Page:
CSCU Student Complaints & Request for Review Process

In compliance with the Higher Education Opportunities Act of 2008, the Connecticut State Colleges and Universities (CSCU) investigates all written and signed student complaints against the colleges and universities in the CSCU system. Additionally, CSCU also provides prospective and enrolled students with contact information for filing complaints with our accrediting agency and other appropriate state agencies.

Initiating a Request for Review

In order for the CSCU system to consider a Request for Review, the following must be true:

  • The student has exhausted all available grievance procedures established by the institution.
  • The student did not receive a satisfactory resolution and is contacting CSCU as a last resort in the grievance process.
  • The student has submitted the claim in writing to CSCU. The student complaint must provide CSCU with a detailed description of the claim(s), including dates, times, and full names of all involved, as well as the actions taken by both the student and the school to resolve the matter.
  • The student has signed the Request for Review, electronically, or by signature, attesting to the truth and accuracy of the request.
  • By signing the request, the student acknowledges that CSCU may share the information provided with the school or other relevant organizations, in order to help resolve the dispute. CSCU does not guarantee a resolution resulting from the submission or its investigation into the allegation(s).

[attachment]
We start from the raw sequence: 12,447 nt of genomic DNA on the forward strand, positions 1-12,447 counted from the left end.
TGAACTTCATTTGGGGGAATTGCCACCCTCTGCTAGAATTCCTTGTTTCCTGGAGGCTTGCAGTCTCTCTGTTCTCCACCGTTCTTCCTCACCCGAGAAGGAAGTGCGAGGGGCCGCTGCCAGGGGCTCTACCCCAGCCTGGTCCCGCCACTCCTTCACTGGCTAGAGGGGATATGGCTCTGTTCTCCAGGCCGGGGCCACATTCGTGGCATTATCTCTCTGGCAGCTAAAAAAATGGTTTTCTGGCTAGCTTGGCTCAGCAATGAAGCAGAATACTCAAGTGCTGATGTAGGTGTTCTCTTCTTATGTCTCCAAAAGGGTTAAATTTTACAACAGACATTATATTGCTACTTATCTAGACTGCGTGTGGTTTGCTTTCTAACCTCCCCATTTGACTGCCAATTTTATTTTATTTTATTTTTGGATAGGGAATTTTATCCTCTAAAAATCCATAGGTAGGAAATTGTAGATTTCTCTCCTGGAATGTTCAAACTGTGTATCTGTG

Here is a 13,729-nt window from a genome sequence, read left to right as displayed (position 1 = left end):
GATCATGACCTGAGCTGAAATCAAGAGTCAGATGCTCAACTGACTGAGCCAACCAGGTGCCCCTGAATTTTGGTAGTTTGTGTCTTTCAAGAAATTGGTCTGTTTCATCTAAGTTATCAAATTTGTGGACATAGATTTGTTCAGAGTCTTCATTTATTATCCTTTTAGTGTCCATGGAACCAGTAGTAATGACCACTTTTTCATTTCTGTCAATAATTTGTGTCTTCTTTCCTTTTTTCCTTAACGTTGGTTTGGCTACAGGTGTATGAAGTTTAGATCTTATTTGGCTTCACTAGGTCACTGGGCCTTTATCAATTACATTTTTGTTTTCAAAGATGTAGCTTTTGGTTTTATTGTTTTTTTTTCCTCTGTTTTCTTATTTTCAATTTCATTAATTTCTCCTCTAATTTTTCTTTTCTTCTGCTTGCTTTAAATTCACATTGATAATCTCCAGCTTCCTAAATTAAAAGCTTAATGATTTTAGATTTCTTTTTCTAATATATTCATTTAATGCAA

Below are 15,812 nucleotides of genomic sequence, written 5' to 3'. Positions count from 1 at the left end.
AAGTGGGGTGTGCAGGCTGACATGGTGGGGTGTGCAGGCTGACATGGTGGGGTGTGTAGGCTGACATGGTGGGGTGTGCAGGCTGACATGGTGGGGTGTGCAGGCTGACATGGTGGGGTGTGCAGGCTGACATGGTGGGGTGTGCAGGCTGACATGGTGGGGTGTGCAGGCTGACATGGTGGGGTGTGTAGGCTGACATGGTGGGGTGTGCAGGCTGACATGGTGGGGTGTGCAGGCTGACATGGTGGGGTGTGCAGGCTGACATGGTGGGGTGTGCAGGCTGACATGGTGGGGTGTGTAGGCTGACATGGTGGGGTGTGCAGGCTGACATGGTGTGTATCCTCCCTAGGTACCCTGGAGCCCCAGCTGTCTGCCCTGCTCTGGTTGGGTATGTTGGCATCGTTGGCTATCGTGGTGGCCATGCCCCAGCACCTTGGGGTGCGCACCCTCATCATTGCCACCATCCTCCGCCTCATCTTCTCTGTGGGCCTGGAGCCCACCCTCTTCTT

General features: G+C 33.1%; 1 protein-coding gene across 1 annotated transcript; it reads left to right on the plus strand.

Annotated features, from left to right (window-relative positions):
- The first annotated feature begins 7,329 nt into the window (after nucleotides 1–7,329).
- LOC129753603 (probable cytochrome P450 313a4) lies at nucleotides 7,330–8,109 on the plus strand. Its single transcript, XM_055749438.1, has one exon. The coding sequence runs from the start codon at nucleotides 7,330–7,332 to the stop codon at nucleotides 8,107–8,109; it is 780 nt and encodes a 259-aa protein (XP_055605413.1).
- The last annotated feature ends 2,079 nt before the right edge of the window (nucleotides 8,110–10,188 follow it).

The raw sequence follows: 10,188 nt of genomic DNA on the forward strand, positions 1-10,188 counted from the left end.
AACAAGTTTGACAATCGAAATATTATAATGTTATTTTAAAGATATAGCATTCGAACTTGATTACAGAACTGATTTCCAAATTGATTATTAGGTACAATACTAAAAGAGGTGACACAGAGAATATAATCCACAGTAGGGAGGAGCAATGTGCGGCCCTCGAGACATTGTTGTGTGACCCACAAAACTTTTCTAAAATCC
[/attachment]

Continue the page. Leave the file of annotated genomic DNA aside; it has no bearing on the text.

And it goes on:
If you cannot submit your complaint online please mail it to:

            CT Board of Regents for Higher Education

             Attention: State Complaint Department

             61 Woodland Street

             Hartford, CT 06105

Or call:  860-723-0000

Upon receiving a Request for Review, CSCU will determine whether the matter being disputed falls within its jurisdiction, based on the elements stated above. If it does, CSCU initiates an investigation into the allegation(s). If preliminary findings indicate an inconsistency with CSCU policy by the institution, CSCU will resolve the request administratively through mediated discussion. All parties are notified in writing of the outcome of the investigation. If the claim(s) in the Request for Review is outside of CSCU jurisdiction, it may be directed to the accrediting body, or to another agency that is authorized to resolve the matter, if appropriate.

CSCU will not investigate anonymous Request for Reviews.

Filing a Request for Review

Request for Reviews can be filed electronically at www.ct.edu/complaint

The student and/or the institution may be contacted during the investigation to submit documented evidence regarding the complaint, which may include but is not limited to, copies of enrollment documentation, contracts, syllabi, receipts, financial aid notices, promissory notes, or other relevant correspondence.

Students should be aware that they have the right to seek advice from a private attorney.